Importance and Significance of Knee-Chest Decubitus Position of the Pregnant Women, in the Delineation of Fetal Facial Imaging with Four-Dimensional Color Doppler Ultrasound

Homagni Sikha Roy*, Chunxia Cheng
Department of Ultrasound, Affiliated Traditional Chinese Medicine Hospital, Southwest Medical University, Luzhou, China

© 2018 Roy and Cheng.

open-access license: This is an open access article distributed under the terms of the Creative Commons Attribution 4.0 International Public License (CC-BY 4.0), a copy of which is available at: ( This license permits unrestricted use, distribution, and reproduction in any medium, provided the original author and source are credited.

* Address correspondence to this author at the Department of Ultrasound, Affiliated Traditional Chinese Medicine Hospital, Southwest Medical University, Luzhou, China, Tel: 008613452469257; E-mail:



To investigate and validate the role of the Knee-chest Decubitus position in fetal facial feature delineation by 4D Ultrasonography.


Pregnant women were randomly divided into two groups: One group underwent knee-chest decubitus position prior to re-examination, and the second group underwent free activities like walking for 5, 15 or 30 minutes followed by a re-examination of the fetus. The acceptability of the fetal facial images following the two above mentioned activities was compared.


The Knee-chest Decubitus position was identified to be a more successful procedure for obtaining acceptable images. Additionally, it improved the fetal position and the resulting images were achieved significantly rapidly by this maneuver compared to free movement.


The knee-chest decubitus position is simple, easy, safe and fast and thus of great convenience and promising for pregnant women.

Keywords: Knee-chest Decubitus position, 4D Color Doppler ultrasound, Fetal facial imaging, Pregnant women, Significance, 4D Ultrasonography.


Prenatal examination of the fetal profile [1] has become more common and detail-oriented alongside technical advances in ultrasonography. Observation of fetal facial structure [2] has become an important part of the peri-natal examination [3]. Especially through the 4Dimensional color Doppler ultrasound examination [4], visual display of fetal facial structure [2] and real-time display of fetal facial three-dimensional images, the expectant father and mother look forward to receiving the first picture of their fetus. This examination is not only needed for diagnosing deformities but also causes an emotional attachment [5]. Therefore, four-dimensional ultrasound fetal facial imaging technology as compared to the two-dimensional ultrasound in the prenatal diagnosis is now being selected by most pregnant women and their families, due to its clinical significance and social value.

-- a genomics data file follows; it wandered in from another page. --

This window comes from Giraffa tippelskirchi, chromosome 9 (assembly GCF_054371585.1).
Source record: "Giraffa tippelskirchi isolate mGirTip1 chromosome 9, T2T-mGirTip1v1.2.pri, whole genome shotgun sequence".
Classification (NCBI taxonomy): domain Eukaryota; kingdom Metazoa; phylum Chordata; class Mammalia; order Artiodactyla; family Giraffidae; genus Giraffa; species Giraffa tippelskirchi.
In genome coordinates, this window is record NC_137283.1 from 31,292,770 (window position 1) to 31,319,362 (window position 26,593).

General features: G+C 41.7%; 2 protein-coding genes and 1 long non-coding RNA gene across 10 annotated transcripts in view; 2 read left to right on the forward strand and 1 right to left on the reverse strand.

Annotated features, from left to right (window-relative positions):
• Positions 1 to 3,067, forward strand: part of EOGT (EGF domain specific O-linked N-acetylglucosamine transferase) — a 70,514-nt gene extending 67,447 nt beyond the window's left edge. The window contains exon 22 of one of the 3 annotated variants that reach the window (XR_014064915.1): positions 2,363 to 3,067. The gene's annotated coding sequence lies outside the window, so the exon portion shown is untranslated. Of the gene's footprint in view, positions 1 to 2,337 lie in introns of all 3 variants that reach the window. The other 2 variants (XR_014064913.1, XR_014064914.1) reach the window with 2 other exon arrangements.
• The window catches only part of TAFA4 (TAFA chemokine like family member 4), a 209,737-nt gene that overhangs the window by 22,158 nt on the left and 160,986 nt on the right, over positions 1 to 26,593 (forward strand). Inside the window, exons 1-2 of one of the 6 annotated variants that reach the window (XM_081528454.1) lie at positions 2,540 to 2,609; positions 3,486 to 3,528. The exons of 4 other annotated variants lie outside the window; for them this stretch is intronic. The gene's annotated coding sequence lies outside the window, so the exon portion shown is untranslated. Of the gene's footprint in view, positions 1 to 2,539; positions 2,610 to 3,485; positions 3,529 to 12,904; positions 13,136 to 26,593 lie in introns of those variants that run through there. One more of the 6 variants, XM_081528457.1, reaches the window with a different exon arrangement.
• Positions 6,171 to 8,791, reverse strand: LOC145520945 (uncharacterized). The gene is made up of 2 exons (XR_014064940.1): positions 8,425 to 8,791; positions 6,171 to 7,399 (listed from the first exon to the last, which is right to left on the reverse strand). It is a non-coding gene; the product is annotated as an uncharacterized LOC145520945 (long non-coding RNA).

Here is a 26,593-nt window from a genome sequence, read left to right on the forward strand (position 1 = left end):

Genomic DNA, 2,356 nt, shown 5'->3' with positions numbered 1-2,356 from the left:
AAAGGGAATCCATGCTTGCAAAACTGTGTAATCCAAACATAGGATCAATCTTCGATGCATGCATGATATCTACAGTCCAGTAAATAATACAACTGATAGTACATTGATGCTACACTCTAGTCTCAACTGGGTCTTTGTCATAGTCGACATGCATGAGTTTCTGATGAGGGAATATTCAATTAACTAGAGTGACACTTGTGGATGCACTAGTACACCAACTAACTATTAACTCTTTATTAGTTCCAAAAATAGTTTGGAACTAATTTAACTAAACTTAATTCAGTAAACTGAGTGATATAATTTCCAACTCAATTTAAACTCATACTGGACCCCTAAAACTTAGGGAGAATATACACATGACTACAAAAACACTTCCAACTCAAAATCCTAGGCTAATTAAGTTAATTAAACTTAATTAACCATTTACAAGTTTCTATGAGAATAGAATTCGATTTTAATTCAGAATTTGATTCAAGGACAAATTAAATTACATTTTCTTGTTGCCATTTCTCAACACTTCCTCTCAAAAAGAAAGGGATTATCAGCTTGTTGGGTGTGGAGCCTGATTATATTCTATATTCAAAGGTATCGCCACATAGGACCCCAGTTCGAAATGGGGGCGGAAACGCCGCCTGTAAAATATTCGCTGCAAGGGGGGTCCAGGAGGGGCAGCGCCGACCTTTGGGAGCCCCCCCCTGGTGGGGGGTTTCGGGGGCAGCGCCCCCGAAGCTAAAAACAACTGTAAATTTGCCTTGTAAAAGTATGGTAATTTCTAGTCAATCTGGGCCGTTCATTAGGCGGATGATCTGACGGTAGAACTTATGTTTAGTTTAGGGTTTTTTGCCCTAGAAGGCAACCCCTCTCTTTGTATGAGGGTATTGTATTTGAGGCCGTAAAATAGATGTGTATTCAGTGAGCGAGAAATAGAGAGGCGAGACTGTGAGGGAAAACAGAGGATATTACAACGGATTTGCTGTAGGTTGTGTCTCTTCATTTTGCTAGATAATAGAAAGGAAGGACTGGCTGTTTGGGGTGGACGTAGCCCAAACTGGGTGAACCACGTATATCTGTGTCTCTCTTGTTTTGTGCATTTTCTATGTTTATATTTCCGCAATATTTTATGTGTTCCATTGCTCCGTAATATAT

However, there is a small potential disadvantage which has been encountered during four-dimensional ultrasound examination of the fetus. Sometimes, the fetal facial structure is unclear due to the positioning of the fetus [6] (occiput posterior position; limb covering face; umbilical cord obstruction; fetal face being close to the uterine wall or placenta) during examination, and diagnosis. In our hospital, during the fetal 4D ultrasound, the fetus’s center of gravity is changed by means of knee-chest position method, which can rapidly change the facial position of the fetus and facilitate clear imaging of the four-dimensional facial feature. It not only saves time for the ultrasound doctors and patients but is also simple and practical. It is worth promoting this maneuver.


2.1. Source

From January 2014 to December 2017, four-dimensional ultrasound examination of approximately 6000 pregnant women [7] was performed in our hospital. Satisfactory facial images were not obtained upon initial examination in 720 pregnant women. The gestational age range was 18-34 weeks; with the maximum age of the pregnant women being 41 years and the youngest being 17 years.

2.2. Instrument

The instrument used is the United States GE Volusion E8 color ultrasound diagnostic apparatus and the four-dimensional volume probe of frequency 3.5-5Hz.

2.3. Methods

2.3.1. Study Groups

All pregnant women were randomly divided into two groups: A group of 360 people who underwent knee-chest decubitus position and another group of 360 people who underwent free activities like walking for 5 minutes, 15 minutes or 30 minutes of the fetal facial examination, and then re-examination with real-time four-dimensional fetal Facial imaging was carried out after the desired time lapsed.

2.3.2. Maneuver Performed

For the Knee-chest decubitus position group (Group A): Pregnant women emptied the bladder; loosened the belt, placed their chest close to the bed with knees folded to the thigh and had their calf angled at 90 degree. Their buttocks were up, upper extremity elbow was flexed on the chest, kneeled on the bed, and face was on the side. This position as depicted in Fig. (1) allowed the fetus to exit the pelvis, thereby leading to the changes in the center of the gravity of the fetus. As a result, we can make the fetal umbilical cord or foot move its position away from the face, or the head position to change.

Fig. (1). Diagram showing knee-chest decubitus position.

For the Free activities group (Group B): Pregnant women were allowed free activities like walking, or climbing stairs. Both groups of pregnant women were re-examined 5 minutes after the activity to check for a clear facial feature. If the image was still unclear, they were asked to continue the respective activity for 15 minutes and 30 minutes with intermittent Ultrasound imaging to check if the face was clear or still obstructed. If after 30 minutes of activity, the fetal face was unclear, then the female was asked to return the next day for re-imaging by 4D Ultrasound.


Knee-chest Decubitus position group (Group A): 5-minute post Knee-chest position, Four-dimensional Color Doppler ultrasound showed a clear fetal facial structure in 185 people; 15-minute post was observed in 86 people; 30 minutes post was observed in 77 people. For 12 people, a clear facial feature could not be obtained even after 30 minutes and they were asked to come back the consecutive day for re-examination.

Free activity group (Group B): 5-minute post free activity, Four-dimensional Color Doppler ultrasound showed a clear fetal facial structure in 72 people; 15 minute post was observed in 90 people; 30 minutes post was observed in 140 people. For 58 people, a clear facial feature could not be obtained even after 30 minutes and they were asked to come back the consecutive day for re-examination.

Re-examination for both the groups returning on the second day was successful.

Graph. (1) compares the success rates in both Groups utilizing the two different maneuvers using the following data.

Graph. 1. Comparison of Success rates in two different maneuver groups.